When you move into a new home, you'll need to set up utility services such as electricity, gas, water, and internet. Make sure you budget for these expenses, as they can add up quickly.

You can also check to see what utilities you can transfer over from your previous address. However, make sure you compare other plans when you move in as they could represent a better deal.


Buying groceries to fill the pantry and fridge is often something people leave until the last minute or forget about entirely. But settling into your new place after a hard day of moving and not having any substantial food around could be a recipe for disaster, so make sure to find some time to pick up a couple of things from the shops.

Parking permit

If you’re moving to a regulated parking permit street, organising a parking permit is something you may want to do ASAP. Adding a parking fine to your existing moving expenses is not ideal. 

Here are each council/government’s parking permit guidelines:

Set financial ground rules 

If you’re moving in with housemates, consider setting some ground rules about the household finances from the very start.

Will you all buy your own groceries and have separate shelves to put them on? Will you all share the same milk? Who buys the milk? These questions will inevitably pop up at some point, so it’s important to start with and maintain open communication.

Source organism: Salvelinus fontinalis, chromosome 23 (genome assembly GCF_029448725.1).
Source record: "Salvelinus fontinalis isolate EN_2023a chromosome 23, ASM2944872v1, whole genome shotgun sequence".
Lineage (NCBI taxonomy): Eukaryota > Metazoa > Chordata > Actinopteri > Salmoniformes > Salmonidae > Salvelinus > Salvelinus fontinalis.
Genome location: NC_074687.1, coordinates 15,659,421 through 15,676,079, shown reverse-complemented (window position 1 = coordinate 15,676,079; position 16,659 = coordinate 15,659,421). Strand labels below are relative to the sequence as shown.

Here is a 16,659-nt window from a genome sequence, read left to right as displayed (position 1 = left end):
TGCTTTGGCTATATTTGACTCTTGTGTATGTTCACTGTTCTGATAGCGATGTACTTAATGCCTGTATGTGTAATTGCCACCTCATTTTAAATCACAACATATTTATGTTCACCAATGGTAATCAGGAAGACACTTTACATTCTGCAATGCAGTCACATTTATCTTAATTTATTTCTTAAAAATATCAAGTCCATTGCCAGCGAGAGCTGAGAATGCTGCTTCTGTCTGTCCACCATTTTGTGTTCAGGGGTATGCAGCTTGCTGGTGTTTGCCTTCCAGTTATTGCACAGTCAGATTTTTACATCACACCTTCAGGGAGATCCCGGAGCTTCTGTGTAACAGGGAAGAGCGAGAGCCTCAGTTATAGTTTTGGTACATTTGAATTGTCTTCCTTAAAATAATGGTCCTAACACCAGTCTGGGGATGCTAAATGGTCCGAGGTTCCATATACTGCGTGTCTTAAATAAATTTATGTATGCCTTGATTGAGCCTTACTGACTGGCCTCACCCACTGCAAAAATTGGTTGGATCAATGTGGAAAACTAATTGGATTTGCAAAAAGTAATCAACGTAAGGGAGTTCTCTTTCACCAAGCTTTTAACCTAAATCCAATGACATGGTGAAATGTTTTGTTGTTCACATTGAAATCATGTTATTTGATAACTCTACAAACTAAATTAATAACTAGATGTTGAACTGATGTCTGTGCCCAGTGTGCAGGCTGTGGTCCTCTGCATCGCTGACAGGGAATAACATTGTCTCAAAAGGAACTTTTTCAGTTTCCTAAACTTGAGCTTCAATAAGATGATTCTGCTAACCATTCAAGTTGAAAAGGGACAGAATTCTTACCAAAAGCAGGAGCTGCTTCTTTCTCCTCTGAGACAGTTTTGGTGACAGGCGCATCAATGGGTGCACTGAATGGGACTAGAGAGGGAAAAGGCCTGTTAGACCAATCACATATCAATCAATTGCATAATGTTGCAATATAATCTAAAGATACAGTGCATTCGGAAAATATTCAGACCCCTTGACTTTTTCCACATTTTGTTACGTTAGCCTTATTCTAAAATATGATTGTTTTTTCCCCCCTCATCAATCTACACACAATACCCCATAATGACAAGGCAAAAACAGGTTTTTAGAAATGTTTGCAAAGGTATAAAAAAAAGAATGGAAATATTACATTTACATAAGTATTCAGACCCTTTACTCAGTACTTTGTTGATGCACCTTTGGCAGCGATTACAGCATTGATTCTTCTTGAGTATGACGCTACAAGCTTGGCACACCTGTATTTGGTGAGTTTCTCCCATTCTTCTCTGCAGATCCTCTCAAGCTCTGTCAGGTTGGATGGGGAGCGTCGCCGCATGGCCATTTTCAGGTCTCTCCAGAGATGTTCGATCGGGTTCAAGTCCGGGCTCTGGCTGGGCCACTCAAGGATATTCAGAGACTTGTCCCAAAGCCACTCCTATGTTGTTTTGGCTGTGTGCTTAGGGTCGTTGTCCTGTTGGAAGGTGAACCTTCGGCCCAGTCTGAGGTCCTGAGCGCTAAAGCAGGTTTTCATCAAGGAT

Here are some tips for setting financial ground rules between you and your housemates: 

Determine shared expenses: Decide which expenses will be shared and how they will be divided. This can include rent, utilities, groceries, and cleaning supplies. 

Some sharehouses have a kitty where the housemates contribute any amount of petty cash and pool them together for shared expenses. 

Decide on payment methods: Make sure you have a clear understanding of who is responsible for paying bills and how payments will be tracked. 

If someone is paying the rent in a lump sum to the agency/landlord each week, consider assigning someone else to pay the electricity bill. Steps like this make the financial responsibility shared, and although all of the housemates will (hopefully) pay those assigned people their share, this method takes the financial burden off just one individual.

Establish a budget: Create a budget that takes into account all of your shared expenses and makes sure everyone agrees to stick to it. You can use apps or spreadsheets to track expenses and ensure everyone is on the same page.